Top Ten

June 27, 2022

Canada announces over $500M in funding through NSERC Discovery Research programs

The Government of Canada has announced over $500M in funding to foster research excellence through the Natural Sciences and Engineering Research Council of Canada's (NSERC) Discovery Research programs. The majority of the funding will go toward research programs focused on topics such as climate change, artificial intelligence, and mathematics. $73.8M will be used to extend existing grants in order to better support researchers impacted by the COVID-19 pandemic. “Discovery is the foundation of all advancements,” stated federal Minister of Innovation, Science and Industry François-Philippe Champagne. “By helping to expand the frontiers of science, we are investing in a better society and a brighter future for Canadians." The Government of Quebec also recently announced an additional $2.6M in funding through the Fonds de recherche du Québec for seven research projects focused specifically on reducing greenhouse gas emissions. Newswire (NSERC) | QC (National)

UoGuelph opens The Grove Hub to support youth wellness needs

The University of Guelph has opened a new youth wellness centre on campus called The Grove Hub. The hub will provide youth with a variety of programs and services in one location, including mentorship, counselling, and mental health support. The centre is run in collaboration with Student Wellness and other on-campus services. “Every day, youth walk into the hubs. They might be there just to plug their phone in, or they’re there because they want some help,” said The Grove executive director Cyndy Moffat Forsyth. “It’s all about transforming the system and it’s all about youth.” UoGuelph | Guelph Mercury Tribune (ON)

UBC, UNBC program receives provincial investment to expand seats, acquire space for physical therapy program

A physical therapy program offered in partnership between the University of British Columbia and the University of Northern British Columbia will soon have space for 20 more students in Surrey, thanks to a $24.9M investment from the Government of British Columbia. The funding has been used to purchase new space in Surrey for teaching, laboratories, and offices. The location will open in 2023 and will support the province’s plan to address the region’s need for physical therapists. “The new site also paves the way for future expansion of other UBC health-professional programs, such as occupational therapy and midwifery in collaboration with health partners to better serve the needs of students, patients and communities,” said UBC VP of Health Dermot Kelleher. BC (BC)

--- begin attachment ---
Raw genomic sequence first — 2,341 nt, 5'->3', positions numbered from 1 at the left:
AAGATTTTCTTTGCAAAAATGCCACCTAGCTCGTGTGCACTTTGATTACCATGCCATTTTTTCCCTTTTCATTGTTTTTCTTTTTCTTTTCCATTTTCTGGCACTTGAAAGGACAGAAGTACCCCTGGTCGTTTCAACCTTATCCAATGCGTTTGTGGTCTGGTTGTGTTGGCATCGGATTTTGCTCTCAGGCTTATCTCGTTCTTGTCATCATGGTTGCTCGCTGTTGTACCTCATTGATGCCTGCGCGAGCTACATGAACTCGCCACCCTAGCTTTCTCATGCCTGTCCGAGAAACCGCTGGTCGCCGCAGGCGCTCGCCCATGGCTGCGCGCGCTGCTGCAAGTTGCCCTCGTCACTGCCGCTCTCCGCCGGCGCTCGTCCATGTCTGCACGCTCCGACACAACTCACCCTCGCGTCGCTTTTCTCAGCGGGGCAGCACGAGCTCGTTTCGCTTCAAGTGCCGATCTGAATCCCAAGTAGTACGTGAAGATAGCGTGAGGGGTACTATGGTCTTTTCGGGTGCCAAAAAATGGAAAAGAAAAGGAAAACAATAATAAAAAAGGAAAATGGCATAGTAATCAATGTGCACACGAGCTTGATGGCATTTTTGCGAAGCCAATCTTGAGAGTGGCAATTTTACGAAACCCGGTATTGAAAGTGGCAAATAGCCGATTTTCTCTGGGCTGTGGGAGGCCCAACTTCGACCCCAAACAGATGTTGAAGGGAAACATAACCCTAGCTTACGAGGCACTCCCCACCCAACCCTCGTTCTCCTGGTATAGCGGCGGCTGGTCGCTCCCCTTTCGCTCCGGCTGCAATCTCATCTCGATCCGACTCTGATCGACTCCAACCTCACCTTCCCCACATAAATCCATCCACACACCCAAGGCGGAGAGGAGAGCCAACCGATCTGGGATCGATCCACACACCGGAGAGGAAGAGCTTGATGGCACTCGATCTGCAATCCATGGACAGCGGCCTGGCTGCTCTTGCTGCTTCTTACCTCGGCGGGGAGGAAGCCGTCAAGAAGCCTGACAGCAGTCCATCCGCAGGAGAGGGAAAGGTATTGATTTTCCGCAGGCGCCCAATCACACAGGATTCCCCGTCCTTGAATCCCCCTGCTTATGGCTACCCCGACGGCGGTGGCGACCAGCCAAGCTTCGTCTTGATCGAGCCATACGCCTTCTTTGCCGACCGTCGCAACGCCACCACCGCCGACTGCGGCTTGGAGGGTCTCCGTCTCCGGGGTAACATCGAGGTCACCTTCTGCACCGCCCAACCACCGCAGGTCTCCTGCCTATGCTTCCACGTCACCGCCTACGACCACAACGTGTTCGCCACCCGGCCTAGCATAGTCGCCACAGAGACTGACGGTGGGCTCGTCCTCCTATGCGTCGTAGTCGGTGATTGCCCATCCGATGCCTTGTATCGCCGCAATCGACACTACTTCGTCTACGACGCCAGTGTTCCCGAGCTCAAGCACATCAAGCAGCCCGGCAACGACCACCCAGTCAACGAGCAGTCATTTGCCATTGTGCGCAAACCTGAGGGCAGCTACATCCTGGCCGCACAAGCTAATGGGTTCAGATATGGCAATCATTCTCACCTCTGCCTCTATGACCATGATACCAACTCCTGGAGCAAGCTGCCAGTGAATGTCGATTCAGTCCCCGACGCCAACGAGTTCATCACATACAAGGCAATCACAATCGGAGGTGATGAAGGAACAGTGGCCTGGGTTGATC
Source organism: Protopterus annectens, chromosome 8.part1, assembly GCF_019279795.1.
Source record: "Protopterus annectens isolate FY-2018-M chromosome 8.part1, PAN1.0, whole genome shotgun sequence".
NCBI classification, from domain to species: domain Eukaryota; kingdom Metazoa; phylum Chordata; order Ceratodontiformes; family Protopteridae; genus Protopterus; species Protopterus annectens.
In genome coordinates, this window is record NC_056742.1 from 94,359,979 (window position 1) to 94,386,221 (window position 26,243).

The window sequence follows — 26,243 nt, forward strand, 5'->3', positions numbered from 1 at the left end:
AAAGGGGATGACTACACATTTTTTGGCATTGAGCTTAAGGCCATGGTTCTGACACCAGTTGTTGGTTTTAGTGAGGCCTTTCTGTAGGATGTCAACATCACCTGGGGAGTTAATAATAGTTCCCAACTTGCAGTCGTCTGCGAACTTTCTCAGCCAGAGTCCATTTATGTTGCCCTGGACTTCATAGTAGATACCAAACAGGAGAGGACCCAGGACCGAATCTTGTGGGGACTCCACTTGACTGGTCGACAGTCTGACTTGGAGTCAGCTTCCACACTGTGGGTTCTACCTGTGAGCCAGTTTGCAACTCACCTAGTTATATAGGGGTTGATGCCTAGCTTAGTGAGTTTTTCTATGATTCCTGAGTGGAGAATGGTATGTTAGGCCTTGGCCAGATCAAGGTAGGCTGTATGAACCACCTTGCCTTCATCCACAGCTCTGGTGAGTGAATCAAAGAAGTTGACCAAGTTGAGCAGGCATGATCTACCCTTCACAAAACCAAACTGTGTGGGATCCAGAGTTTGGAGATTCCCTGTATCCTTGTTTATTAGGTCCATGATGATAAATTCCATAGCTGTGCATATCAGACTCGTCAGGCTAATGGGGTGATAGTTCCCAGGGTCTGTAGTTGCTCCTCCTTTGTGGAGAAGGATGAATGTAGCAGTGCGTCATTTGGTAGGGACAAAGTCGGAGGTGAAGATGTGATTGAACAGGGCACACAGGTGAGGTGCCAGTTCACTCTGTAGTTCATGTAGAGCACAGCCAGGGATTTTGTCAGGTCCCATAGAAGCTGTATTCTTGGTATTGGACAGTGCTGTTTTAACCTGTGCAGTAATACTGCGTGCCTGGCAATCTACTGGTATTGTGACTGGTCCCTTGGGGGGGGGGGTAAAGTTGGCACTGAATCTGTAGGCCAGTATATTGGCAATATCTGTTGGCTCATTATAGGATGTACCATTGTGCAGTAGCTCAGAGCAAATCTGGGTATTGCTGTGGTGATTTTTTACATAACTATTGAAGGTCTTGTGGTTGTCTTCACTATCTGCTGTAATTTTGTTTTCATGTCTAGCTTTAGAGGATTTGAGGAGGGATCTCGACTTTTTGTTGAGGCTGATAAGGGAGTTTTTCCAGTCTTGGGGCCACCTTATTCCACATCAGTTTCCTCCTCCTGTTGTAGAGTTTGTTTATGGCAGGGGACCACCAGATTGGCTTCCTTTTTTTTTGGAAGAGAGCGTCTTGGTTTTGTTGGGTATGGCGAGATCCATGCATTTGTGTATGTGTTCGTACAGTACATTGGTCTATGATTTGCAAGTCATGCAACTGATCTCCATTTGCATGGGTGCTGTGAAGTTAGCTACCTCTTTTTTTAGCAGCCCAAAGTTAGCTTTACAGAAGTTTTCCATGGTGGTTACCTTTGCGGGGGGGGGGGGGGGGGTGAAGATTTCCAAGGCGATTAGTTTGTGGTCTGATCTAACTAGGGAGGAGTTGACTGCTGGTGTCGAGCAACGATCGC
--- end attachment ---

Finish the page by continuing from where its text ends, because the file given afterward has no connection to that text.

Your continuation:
Cambrian officially opens Cambrian Pride Centre

Cambrian College has officially opened the Cambrian Pride Centre, a space that is dedicated to supporting 2SLGBTQ+ students and staff. The resource centre is both a positive space for the community to meet and feel empowered and an educational resource for the campus community. The centre features a mural designed by Cambrian alumnus Matthew Lehtela and flies a pride flag that includes two feathers, which recognizes Indigenous people who identify as two-spirited. “[I]t’s really crucial for people to see themselves represented, to see where they can fit in and ask any questions or just meet with other people that are like minded,” said Cambrian Academic Chair for the Schools of Justice and Academic Studies Bradie Granger. Cochrane Times-Post | CBC (ON)

New presidents should intentionally foster a high-performing leadership team: Opinion

New college and university presidents should spend time creating and sustaining their senior leadership team, writes Laurie Fenlason. In their early days, presidents should focus on positioning their team for success by sharing information about themselves, asking questions about why things are done the way they are, thinking out loud when considering how challenges can be approached, and developing an understanding of how each team member became a leader. “Launched and sustained in a thoughtful way, a senior team is a force multiplier, making your presidency significantly larger—and more professionally and personally sustaining—than the sum of its parts,” writes Fenlason. Inside Higher Ed (Sub. Req.) (Editorial)